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Give the Gift of Nothing
Observations from the Edge
Robert T. Nanninga
December 2, 2004
"We used to be hunter-gatherers, now we're shopper-borrowers." — Robin Williams
To hear it told, there is a landfill crisis looming over the consumers of San Diego County. So much so, a majority of voters approved the development of a garbage dump beside the San Luis Rey River on top of an aquifer, twice. When holiday shopping this season, be it for Christmas, X-mas, Hanukkah, Kwanzaa, or Yule, remember everything purchased is destined to be trash, eventually finding it's way to a landfill to be buried under the garbage of Christmas past.
Trashing the environment in the name of Baby Jesus is an American tradition. Dictated by a corporate culture, and consumer compliance, the ritual gift giving frenzy has little to do with three wise men and everything to do with over consumption and consumer debt.
Forgive me if I sound harsh. The ecological toll of holiday cheer is epic in scope and consequence. The amount of waste generated by packaging is enough to make your great grandchildren angry as hell. When you consider the wrapping paper, ribbons, bows, bags, boxes, and tissue paper, the act of giving takes on an ominous tone, haunted by the unholy ghost of disposable excess.
The perfunctory pile of Christmas cards sent and received by millions every year represent entire forests. Of course most cards are easily recycled, but that doesn't mean they will be. Same thing goes with the envelopes in which the cards are sent. When one peels away the Hallmark sentimentality all that remains is a significant waste of natural resources.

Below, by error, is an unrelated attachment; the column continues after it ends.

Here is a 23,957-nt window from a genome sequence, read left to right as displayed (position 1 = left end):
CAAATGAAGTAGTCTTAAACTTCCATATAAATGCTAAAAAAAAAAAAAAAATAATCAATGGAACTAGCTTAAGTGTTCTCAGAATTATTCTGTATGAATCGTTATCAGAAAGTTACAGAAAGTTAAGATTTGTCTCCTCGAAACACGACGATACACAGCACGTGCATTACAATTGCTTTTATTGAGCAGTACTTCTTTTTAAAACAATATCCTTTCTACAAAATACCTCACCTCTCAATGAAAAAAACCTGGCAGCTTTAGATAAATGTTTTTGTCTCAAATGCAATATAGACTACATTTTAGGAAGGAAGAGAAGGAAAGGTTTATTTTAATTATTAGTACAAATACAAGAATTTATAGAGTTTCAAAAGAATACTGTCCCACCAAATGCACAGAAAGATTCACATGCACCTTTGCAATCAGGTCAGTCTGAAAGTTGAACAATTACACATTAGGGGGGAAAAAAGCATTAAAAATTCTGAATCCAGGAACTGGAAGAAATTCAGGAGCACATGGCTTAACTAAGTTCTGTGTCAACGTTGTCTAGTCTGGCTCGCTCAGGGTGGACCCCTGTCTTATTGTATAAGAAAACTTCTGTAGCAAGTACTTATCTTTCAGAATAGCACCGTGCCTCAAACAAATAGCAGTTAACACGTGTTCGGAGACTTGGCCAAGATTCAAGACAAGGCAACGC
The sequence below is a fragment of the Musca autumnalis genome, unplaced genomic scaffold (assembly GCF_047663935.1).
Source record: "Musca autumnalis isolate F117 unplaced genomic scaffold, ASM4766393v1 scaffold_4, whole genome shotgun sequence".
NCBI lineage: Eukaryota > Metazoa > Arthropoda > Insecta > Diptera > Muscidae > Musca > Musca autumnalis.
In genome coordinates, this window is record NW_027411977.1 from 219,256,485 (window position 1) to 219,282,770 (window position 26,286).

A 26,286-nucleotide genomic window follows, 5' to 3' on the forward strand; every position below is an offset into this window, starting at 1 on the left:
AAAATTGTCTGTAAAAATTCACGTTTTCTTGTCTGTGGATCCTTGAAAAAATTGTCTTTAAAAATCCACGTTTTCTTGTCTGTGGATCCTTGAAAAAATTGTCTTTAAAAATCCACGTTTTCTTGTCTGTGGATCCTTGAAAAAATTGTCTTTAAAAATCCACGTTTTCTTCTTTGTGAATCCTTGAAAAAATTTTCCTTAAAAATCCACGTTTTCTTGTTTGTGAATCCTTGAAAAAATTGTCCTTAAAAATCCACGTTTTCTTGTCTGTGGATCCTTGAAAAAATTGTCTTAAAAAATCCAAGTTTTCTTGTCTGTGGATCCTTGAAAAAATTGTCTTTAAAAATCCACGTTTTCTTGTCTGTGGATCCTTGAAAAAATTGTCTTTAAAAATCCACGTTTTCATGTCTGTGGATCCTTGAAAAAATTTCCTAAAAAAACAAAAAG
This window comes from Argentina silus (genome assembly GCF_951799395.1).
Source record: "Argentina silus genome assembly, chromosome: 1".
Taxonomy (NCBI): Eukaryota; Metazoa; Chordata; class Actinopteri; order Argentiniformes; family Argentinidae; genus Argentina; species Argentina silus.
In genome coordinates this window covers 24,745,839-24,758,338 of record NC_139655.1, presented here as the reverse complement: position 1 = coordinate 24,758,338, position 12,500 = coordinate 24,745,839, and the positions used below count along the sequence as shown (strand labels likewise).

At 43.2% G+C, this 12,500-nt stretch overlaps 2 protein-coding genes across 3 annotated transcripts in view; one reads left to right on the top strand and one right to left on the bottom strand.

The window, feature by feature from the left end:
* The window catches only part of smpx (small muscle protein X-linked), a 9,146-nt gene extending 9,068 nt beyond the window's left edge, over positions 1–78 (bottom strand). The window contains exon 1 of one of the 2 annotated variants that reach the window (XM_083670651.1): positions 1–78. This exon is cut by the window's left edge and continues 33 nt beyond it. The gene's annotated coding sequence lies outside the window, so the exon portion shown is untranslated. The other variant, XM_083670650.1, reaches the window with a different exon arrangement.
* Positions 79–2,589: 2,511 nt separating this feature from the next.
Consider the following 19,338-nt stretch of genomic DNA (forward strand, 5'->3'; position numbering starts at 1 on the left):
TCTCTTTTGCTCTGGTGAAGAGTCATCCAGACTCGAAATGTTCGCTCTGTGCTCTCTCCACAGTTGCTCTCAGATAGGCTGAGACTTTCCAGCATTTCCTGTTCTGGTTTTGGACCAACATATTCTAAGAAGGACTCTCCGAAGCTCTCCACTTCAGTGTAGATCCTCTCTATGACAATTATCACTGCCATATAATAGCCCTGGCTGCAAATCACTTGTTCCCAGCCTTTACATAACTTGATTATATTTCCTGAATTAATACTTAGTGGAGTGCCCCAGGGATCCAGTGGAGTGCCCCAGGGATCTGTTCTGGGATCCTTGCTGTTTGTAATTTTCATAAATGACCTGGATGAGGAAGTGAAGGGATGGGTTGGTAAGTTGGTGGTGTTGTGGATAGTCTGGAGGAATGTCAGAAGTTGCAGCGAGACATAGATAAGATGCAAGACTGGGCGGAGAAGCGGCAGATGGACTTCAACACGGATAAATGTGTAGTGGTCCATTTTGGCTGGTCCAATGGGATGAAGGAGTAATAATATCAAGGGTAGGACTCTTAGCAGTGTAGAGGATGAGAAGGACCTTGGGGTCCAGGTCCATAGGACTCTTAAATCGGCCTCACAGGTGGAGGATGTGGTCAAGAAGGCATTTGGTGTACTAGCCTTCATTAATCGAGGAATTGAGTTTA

According to the California Integrated Waste Management Board, between Thanksgiving and the New Year an extra million tons of waste are generated nationwide each week. The 38,000 miles of ribbon thrown out each year is enough to tie a bow around the Earth. Or a noose. And of course the amount of holiday garbage generated by "holiday spirit" increases as result of population increase.
More people, more gifts, more garbage. It is that simple. Only by reducing consumption, and thereby demand for consumer products can we begin to ease the severity of ecological destruction being inflicted on the biological communities of planet Earth. Barbie Dolls are petroleum products, as are the majority of things people will exchange this year. Jewelry is ripped from the Earth at great cost. Mining for gold and diamonds has killed cultures and generations of environmental sustainability.
Electronics, such as televisions and computers are so toxic, once purchased they fall under the category of hazardous household waste due to the use of lead, mercury, arsenic, and cadmium in the manufacturing process. Clothing is either a by-product of, herbicide and pesticide dependent corporate monocultures, or petroleum based synthetics. High-end clothing derived from animals, wool, fur, or leather, enacts it's own brand of biological destruction.
No gift placed under the tree is ecologically benign, nor is any form of Christmas tree. Completely removed from the natural processes in which they evolved, Christmas trees are a market generated, genetically engineered crop. Approximately 35 million trees will be harvested this year. Adding to the ecological toll of X-mas is the amount of energy spent to keep them lit, and the glass and plastic ornamentation needed to decorate the dead tree. Equally detrimental to the environment is the production of synthetic trees, which results in water and air pollution.
Now a corporate holiday, Christmas is blown so far out of proportion to its original purpose, the reason for the season has been lost beneath layers of retail rituals and obligatory generosity. X-mas is really all about keeping up with the holiday Jones' one maxed-out credit card at a time.
Now is the time to re-imagine our holidays to be less extractive, less impactive, and more proactive in regards to ecological preservation, resource conservation, and environmental restoration. This Christmas consider giving the gift of environmental sustainability, instead of gifts put money away for your children's education, or volunteer needed services such as child care, yard work, or home cooked meals. Instead of a dead tree in the family room, consider planting a native tree in your yard or community.
Discover the treasures to be found by giving the gift of nothing. By consuming less, you give a priceless gift to future generations, something your great grandchildren will be extremely grateful for.